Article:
Tourists killed at north Pakistan mountain camp
Gunmen have killed 10 people, including at least nine foreign tourists, after storming a hotel in northern Pakistan.
The nationalities of the victims have not been fully confirmed, although they include a number of Ukrainians and Chinese. One Pakistani also died.
The assault happened at the base camp of Nanga Parbat, the world's ninth highest mountain, in Gilgit-Baltistan.
It is the first such attack on tourists in the region. The Pakistani Taliban has told the BBC it was responsible.
A spokesman for Tehrik-e-Taliban said the attack was in retaliation for the killing of its second-in-command, Waliur Rehman, who died in a suspected US drone strike in May.
The group said it would continue to target foreigners.
An adviser to the Gilgit-Baltistan government told the BBC that helicopters had been sent to evacuate the remaining climbers in the region - believed to number between 20 and 25.
Part of the Himalayan Range, Nanga Parbat, which stands at 8,126m (26,660ft), is popular with trekkers and mountaineers, especially during June and July.
The assault is seen as a significant blow for Pakistan's already struggling tourist industry, the BBC's Shahzeb Jillani reports from Islamabad.
The number and nationalities of the victims have not been made fully clear.
Two Chinese, one Chinese-American, one Nepali and a Pakistani have been confirmed dead by local and interior ministry officials.
Five bodies remain to be identified, most are believed to be of Ukrainian tourists.
A Chinese tourist is known to have survived the assault.
The trekkers had planned to climb Nanga Parbat in the coming days, a local tour operator said.
Up to 20 attackers, reportedly dressed in local paramilitary uniforms, stormed the hotel at the base camp in the foothills of Nanga Parbat at about 22:45 local time on Saturday (17:45 GMT).
The gunmen separated and tied up the local Pakistani staff and told them not to attempt to raise the alarm until morning, a local official said.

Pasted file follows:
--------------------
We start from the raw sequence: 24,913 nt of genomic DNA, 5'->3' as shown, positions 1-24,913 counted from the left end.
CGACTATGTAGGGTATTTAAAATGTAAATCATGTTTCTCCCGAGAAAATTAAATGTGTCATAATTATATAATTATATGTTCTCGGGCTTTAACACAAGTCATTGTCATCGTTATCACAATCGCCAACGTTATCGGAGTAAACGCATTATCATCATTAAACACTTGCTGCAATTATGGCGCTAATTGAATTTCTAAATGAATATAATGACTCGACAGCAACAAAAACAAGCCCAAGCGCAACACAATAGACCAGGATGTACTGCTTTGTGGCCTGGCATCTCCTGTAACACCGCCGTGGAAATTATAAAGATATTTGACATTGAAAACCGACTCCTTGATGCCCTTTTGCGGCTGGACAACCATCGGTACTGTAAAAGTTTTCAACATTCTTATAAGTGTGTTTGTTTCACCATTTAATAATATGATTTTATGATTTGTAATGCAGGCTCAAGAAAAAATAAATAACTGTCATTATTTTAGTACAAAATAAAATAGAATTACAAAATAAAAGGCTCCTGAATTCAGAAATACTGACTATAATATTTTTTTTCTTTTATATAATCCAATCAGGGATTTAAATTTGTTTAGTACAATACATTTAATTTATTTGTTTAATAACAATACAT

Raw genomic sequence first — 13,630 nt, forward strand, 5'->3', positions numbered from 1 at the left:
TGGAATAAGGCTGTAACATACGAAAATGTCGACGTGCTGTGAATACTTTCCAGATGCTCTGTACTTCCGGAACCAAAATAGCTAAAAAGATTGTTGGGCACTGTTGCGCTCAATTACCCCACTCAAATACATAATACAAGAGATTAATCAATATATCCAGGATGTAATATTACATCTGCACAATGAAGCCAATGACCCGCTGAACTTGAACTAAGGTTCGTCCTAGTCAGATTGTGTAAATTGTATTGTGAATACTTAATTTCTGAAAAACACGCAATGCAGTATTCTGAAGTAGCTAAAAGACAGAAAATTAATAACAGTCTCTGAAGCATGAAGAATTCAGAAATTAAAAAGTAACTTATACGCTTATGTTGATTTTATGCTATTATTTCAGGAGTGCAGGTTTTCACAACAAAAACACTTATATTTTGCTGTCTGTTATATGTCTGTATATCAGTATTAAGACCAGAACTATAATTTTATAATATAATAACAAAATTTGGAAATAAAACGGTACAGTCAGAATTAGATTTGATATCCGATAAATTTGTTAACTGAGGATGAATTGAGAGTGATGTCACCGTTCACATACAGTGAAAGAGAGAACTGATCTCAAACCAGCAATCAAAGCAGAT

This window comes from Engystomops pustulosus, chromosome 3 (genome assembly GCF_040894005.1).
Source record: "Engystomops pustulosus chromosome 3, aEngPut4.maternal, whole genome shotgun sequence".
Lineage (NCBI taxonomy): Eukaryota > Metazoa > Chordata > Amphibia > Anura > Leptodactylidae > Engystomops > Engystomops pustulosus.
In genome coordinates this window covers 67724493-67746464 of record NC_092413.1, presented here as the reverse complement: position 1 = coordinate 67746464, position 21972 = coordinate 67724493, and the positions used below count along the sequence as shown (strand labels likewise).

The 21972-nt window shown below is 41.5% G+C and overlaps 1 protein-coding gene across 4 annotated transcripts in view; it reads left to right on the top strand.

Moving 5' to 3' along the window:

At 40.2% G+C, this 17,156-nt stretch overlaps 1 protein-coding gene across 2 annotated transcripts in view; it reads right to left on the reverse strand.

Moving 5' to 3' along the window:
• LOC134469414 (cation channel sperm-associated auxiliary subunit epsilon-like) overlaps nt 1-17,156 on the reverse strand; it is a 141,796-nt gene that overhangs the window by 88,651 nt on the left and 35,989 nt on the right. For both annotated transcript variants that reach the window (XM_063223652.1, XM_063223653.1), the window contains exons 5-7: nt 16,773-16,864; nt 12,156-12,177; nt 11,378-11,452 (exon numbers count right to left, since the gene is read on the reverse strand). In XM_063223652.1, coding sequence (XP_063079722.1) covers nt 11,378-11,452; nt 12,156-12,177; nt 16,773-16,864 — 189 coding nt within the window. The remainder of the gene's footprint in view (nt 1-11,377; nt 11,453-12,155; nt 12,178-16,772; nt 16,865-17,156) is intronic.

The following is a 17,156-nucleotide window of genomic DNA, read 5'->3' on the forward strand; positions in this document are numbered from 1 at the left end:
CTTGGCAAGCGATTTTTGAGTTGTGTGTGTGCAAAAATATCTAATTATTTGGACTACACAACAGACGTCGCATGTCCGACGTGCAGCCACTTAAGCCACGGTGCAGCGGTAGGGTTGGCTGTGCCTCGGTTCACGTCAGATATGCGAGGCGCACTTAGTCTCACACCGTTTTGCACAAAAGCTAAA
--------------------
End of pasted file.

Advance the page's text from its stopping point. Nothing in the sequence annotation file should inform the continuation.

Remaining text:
The gunmen then shot the foreigners, taking their money and passports.
The attackers left at about 01:00 on Sunday local time.
One person managed to get free and raise the alarm but the attackers had about six hours to make their escape.
The deputy commissioner of Diamir district told the BBC a manhunt was under way involving both police and military, on the ground and in the air.
Officials say given the terrain it would be easy to spot human movement from the air, but no arrests have yet been made.
President Asif Ali Zardari and Prime Minister Nawaz Sharif have condemned the attack.
Mr Sharif, who was re-elected earlier this month, said "such acts of cruelty and inhumanity" would not be tolerated.
Interior Minister Chaudhry Nisar Ali Khan said Gilgit-Baltistan's police chief and another senior official had been suspended.
Gilgit governor Syed Mehdi Shah said: "A lot of tourists come to this area in the summer, and our local people work to earn money from these people.
"This will not only affect our area, but will adversely affect all of Pakistan."
Gilgit-Baltistan is famous for its natural beauty and the main city of Gilgit is seen as a gateway to the Karakoram and Himalayan mountain ranges.